S.O.B.

The story is a satire of the film industry and Hollywood society. The main character, Felix Farmer (Richard Mulligan), is a phenomenally successful film producer who has just made the first major flop of his career, to the dismay of his movie studio, resulting in the loss of his own sanity. Felix attempts suicide four times: He attempts to die of carbon monoxide poisoning in his car, only to have it slip into gear and drive through the side of his garage, down a sand dune and into the Pacific Ocean. He then attempts to hang himself from a rafter in an upstairs bedroom, only to fall through the floor, landing on a poisonous Hollywood gossip columnist standing in the living room below. Subsequently, he tries to gas himself in his kitchen oven, but is prevented from carrying out his intent by two house guests with other things on their mind.

Thereafter he spends most of the time heavily sedated while his friends and hangers-on occupy his beach house. The occupation leads to a party which degenerates into an orgy. Finally, he tries to shoot himself with a police officer’s gun, but is prevented from doing so by the ministrations of a young woman wearing only a pair of panties. The experience gives him a brainstorm that the reason for his film’s failure was its lack of sex.

Felix resolves to save both the film and his reputation. With great difficulty he persuades the studio and his wife Sally Miles (Julie Andrews), an Oscar-winning movie star with a squeaky-clean image, to allow him to revise the film into a soft-core pornographic musical in which she must appear topless. He liquidates most of his wealth to buy the existing footage and to finance further production. If he fails, both he and Sally will be impoverished, at least by Hollywood standards.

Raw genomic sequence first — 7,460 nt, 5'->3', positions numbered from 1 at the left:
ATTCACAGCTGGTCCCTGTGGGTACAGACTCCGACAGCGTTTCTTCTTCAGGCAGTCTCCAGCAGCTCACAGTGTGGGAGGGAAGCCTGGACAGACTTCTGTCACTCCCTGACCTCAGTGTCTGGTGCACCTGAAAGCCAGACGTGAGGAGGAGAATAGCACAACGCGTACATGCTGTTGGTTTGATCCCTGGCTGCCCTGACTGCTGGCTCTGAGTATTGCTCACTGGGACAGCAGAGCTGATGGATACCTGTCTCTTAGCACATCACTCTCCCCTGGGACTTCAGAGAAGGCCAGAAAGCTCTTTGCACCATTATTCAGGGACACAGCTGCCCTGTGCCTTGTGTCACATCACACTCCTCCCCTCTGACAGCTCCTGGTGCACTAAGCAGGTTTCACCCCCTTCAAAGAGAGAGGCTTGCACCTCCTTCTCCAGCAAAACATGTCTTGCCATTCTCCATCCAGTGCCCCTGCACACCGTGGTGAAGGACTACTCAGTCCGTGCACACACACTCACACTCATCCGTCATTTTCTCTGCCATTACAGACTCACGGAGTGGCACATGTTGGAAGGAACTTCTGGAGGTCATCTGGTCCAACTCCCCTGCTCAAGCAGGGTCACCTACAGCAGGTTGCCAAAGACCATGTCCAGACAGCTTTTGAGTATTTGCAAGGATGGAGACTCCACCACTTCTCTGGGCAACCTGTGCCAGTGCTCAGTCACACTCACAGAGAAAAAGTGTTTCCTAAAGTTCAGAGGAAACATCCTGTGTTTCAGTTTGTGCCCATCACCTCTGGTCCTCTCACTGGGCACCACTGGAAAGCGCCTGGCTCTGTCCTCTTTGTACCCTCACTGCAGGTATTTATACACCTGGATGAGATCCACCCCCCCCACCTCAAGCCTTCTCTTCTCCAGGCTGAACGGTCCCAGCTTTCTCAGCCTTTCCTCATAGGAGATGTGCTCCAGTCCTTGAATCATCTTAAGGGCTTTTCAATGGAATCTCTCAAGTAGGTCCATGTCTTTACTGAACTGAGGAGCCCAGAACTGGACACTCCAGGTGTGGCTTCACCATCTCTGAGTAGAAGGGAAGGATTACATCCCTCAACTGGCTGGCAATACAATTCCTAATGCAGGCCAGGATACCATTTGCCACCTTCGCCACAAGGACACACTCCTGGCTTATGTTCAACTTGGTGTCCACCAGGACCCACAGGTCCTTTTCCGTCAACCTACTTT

At first the studio’s executives are keen to unload the film onto Felix and move on, but when Sally goes through with the topless scene and the film seems a likely success, they plot to regain control. Using California’s community property laws, they get the distribution and final-cut rights by persuading Sally to sign them over. An angry and deranged Felix tries to steal the movie negatives from the studio’s color lab vault, armed only with a water pistol. He is shot and killed by police who think the gun is real.

Felix’s untimely death creates a crisis for his cronies Culley (William Holden), the director of Night Wind; Coogan (Robert Webber), Sally’s press agent; and Dr. Finegarten (Robert Preston), who plan to give him a burial at sea. They steal his corpse from the funeral home, substituting the body of a well-known but underrated character actor who died in the first scene of the movie. Felix gets a Viking funeral in a burning dinghy, while the other actor finally gets the Hollywood sendoff many thought he deserved.

The epilogue later reveals that Felix’s revamped film was a box office smash, and Sally won another Academy Award for her performance.